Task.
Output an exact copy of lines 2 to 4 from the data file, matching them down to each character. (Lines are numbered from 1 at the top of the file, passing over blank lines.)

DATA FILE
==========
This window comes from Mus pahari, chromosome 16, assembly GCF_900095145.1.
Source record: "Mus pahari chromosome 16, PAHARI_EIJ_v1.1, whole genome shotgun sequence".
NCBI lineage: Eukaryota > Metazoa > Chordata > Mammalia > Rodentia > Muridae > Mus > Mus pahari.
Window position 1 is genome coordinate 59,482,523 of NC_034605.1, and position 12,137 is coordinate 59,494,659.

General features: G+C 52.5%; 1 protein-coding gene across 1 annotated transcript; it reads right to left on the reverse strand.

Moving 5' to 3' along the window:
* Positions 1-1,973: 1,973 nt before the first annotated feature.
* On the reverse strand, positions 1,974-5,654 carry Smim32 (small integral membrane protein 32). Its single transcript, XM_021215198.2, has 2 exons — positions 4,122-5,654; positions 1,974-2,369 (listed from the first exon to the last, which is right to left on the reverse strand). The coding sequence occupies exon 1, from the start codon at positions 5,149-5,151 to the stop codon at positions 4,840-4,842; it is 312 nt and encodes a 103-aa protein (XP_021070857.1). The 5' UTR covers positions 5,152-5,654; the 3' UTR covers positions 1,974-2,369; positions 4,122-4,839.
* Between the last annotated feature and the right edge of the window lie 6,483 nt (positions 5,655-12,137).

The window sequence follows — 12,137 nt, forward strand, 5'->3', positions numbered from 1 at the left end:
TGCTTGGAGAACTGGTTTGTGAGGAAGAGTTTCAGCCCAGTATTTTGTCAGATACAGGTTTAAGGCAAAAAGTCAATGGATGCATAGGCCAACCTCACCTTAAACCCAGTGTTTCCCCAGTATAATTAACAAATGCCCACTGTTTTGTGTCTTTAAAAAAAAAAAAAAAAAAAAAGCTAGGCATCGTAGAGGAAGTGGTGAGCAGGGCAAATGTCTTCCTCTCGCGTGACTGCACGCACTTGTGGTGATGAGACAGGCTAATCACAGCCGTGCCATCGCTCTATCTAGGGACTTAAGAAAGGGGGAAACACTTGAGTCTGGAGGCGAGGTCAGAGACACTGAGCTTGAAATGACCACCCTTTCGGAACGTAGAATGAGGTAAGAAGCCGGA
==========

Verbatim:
Source record: "Mus pahari chromosome 16, PAHARI_EIJ_v1.1, whole genome shotgun sequence".
NCBI lineage: Eukaryota > Metazoa > Chordata > Mammalia > Rodentia > Muridae > Mus > Mus pahari.
Window position 1 is genome coordinate 59,482,523 of NC_034605.1, and position 12,137 is coordinate 59,494,659.